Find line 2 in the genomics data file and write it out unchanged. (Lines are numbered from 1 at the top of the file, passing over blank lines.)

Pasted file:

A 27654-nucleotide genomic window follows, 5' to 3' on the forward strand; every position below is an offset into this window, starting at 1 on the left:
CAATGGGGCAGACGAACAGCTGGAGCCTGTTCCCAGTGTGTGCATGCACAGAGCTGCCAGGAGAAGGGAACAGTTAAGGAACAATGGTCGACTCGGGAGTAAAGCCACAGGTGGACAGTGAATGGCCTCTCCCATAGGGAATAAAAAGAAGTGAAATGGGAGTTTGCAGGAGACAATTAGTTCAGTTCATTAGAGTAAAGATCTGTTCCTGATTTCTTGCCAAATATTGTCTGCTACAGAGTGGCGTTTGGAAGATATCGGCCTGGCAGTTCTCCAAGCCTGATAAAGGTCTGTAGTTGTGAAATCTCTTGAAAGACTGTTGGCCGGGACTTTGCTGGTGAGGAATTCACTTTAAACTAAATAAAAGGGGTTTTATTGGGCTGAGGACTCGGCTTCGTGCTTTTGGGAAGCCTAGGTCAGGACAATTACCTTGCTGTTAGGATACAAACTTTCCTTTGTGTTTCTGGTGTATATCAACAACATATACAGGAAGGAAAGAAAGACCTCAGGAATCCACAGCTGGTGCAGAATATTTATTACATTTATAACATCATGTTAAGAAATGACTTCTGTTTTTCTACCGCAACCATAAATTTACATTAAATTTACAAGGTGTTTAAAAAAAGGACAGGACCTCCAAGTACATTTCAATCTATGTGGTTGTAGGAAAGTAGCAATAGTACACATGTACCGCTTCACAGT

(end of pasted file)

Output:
CAATGGGGCAGACGAACAGCTGGAGCCTGTTCCCAGTGTGTGCATGCACAGAGCTGCCAGGAGAAGGGAACAGTTAAGGAACAATGGTCGACTCGGGAGTAAAGCCACAGGTGGACAGTGAATGGCCTCTCCCATAGGGAATAAAAAGAAGTGAAATGGGAGTTTGCAGGAGACAATTAGTTCAGTTCATTAGAGTAAAGATCTGTTCCTGATTTCTTGCCAAATATTGTCTGCTACAGAGTGGCGTTTGGAAGATATCGGCCTGGCAGTTCTCCAAGCCTGATAAAGGTCTGTAGTTGTGAAATCTCTTGAAAGACTGTTGGCCGGGACTTTGCTGGTGAGGAATTCACTTTAAACTAAATAAAAGGGGTTTTATTGGGCTGAGGACTCGGCTTCGTGCTTTTGGGAAGCCTAGGTCAGGACAATTACCTTGCTGTTAGGATACAAACTTTCCTTTGTGTTTCTGGTGTATATCAACAACATATACAGGAAGGAAAGAAAGACCTCAGGAATCCACAGCTGGTGCAGAATATTTATTACATTTATAACATCATGTTAAGAAATGACTTCTGTTTTTCTACCGCAACCATAAATTTACATTAAATTTACAAGGTGTTTAAAAAAAGGACAGGACCTCCAAGTACATTTCAATCTATGTGGTTGTAGGAAAGTAGCAATAGTACACATGTACCGCTTCACAGT